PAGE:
Hana Sar Blochová - Musica Universalis and the Sonic Geometry of Sacred Chants

performance and presentation
Church of the Annunciation of the Virgin Mary in Mariánská Týnice

The Monastery Church of the Annunciation of the Virgin Mary in Marianská Týnice and its central dome will be sounded by a capella voice, string instruments, bells and the music of the spheres.

"Musical harmony used to be related not only to the Macrocosmos - to Musica Universalis, Music of the Spheres - but also to the Microcosmos - to the 'composition of the human soul.' String instruments, such as ancient harps or lyres, were tuned according to the 'tones of the planets,' and in the ancient times each tone was dedicated to a certain muse. Also, the Gregorian chant created a sequence of overtones, consisting of parallel 'angelic choruses.' Sacral architecture, erected according to the theory of  'sacred geometry,' developed huge resonant boxes, which were supposed to harmonize the Universe, the Earth and the human mind. Sonic geometry of sacred chants in sacral Baroque architecture often created sonic streams, 'alchemically' transformed into light streams."

Hana Sar Blochová

RNDr. et Mgr. Hana Blochová graduated with a degree from the history of visual arts at the Faculty of Humanities and the Faculty of Science of the Charles University in Prague, but also studied the technology of art restoration at the Institute of Fine Arts in Prague and art criticism at the Faculty of Arts of the Masaryk University in Brno. She is the author of several books devoted to the field of art, history and philosophy, focusing mainly on philosophy, music, architecture and the fine art of antiquity and the Middle Ages. Since 2017, she has been the director of the "Kvadrivium" - Karlštejn School of Liberal Arts. She studied singing, piano and organ, flute and harp. She plays replicas of Medieval and Renaissance musical instruments: organ portatives, harps, psalteries and flutes. She performs solo, with the Kvinterna ensemble and other groups who play archaic music. In her musical practice she focuses mainly on the music of the 12th - 17th centuries. Since 2014, she set up a private school of practical music therapy in Olomouc. From 1992 to 2012, she was the director of the Festival of Old Music in Český Krumlov. She prepares and records music for film and theater and is the author of a number of multimedia projects, such as Mystica, Alchemy, Terra Mystica, Space Networks, Mysteries and Egypt. She recorded a music therapy DVD of sacred vocals and ten CDs with medieval, ethnic and authorial music (Arta Records), both solo and along with the Kvinterna ensemble.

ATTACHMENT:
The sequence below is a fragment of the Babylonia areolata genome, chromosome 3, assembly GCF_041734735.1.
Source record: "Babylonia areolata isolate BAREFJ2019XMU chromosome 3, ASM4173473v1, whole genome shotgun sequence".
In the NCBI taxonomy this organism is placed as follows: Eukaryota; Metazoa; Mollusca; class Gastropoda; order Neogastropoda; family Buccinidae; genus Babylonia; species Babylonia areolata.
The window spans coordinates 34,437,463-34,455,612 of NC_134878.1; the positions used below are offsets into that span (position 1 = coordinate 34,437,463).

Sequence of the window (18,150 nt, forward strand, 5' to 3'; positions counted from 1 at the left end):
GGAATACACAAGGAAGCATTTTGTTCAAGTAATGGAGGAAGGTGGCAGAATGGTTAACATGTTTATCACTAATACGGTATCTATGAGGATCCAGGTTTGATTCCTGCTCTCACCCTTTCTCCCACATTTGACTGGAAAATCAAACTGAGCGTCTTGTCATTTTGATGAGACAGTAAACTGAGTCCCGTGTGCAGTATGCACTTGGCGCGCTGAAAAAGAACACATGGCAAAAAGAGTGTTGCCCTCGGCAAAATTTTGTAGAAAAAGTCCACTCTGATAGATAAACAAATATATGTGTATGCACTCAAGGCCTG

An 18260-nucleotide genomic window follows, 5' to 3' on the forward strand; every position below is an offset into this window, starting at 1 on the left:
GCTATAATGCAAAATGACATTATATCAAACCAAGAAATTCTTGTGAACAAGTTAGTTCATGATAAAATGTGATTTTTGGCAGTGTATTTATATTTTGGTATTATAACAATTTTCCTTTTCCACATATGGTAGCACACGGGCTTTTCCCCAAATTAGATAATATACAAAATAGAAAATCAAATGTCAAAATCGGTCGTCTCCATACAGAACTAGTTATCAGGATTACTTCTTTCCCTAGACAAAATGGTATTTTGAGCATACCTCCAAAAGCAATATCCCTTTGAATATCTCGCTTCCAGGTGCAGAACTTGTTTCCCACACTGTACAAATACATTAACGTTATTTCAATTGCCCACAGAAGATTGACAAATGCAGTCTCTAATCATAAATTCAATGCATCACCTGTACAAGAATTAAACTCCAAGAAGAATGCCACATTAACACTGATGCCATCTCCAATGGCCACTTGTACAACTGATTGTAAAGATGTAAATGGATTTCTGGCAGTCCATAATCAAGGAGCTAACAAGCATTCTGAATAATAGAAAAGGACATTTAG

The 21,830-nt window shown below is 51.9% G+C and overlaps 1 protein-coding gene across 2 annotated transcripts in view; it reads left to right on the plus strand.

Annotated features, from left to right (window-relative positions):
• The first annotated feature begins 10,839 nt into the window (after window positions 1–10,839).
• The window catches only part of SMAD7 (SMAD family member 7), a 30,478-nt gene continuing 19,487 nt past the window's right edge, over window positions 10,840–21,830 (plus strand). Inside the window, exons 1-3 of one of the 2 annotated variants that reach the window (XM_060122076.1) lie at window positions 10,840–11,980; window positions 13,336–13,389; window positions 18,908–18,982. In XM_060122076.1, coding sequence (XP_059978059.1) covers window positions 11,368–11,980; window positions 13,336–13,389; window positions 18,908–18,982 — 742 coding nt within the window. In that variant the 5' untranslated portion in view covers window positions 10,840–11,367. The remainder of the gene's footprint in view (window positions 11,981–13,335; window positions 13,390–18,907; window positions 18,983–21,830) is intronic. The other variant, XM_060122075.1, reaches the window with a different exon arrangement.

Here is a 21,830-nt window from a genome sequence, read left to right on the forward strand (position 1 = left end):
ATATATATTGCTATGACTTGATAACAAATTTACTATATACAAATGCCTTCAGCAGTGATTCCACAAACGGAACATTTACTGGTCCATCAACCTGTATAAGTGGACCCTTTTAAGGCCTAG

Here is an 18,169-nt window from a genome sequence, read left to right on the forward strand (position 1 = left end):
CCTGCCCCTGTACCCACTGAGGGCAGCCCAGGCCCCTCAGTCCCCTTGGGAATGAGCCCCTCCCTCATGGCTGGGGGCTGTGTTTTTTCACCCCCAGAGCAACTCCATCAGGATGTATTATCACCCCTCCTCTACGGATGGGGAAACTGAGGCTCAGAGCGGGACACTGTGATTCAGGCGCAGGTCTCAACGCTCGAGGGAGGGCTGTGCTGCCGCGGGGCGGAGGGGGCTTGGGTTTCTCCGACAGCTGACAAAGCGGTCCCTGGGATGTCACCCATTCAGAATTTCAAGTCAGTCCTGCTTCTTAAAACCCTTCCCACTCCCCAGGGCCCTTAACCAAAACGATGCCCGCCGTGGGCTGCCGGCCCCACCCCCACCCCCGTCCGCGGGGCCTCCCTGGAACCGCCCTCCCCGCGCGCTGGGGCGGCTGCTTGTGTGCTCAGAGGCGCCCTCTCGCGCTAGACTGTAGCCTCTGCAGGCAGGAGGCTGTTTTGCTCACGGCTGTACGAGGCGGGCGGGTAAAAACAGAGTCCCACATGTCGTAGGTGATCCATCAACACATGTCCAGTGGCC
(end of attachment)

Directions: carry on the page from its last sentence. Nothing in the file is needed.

The Monastery Church of the Annunciation of the Virgin Mary and the Cistercian Probost, 1710, 1720 – 1764. Newly built by the abbots of the Cistercian monastery in Plasy

As one of the richest church institutions in Bohemia, the Plasy monastery managed to use Santini’s abilities to their fullest. In the monastery’s memorial log from 1710, there is mention of the project of building a new pilgrimage site of the Church of the Annunciation of the Virgin Mary, including the ambit and the Mariánská Týnice Probost. The building process was slow. During the life of abbot Tyttl, only the western ambit courtyard was built, along with the perimeter wall. The church as such was consecrated only in 1762. After the dissolution of the Plasy Monastery in 1784, the compound in Mariánská Týnice was left untended, and the dereliction culminated in 1920, when the church’s dome and arches collapsed. The Association for Preserving Marinská Týnice gradually repaired the ambits, and temporarily roofed the church. But it was only in 2005, that the main dome was restored.

The church’s blueprint is modeled after a Greek cross. A large dome is placed on its main axis, and its bars are covered by mansard roofing. The western ambit’s courtyard has corner chapels of a hexagonal shape which are covered by a plated arch. The whole building of the Probost and the Church has a unique spirit, as it is nestled in a visually impressive part of the landscape with which it harmoniously melds, and is thus exemplary of Santini’s holistic methods of conceptualization.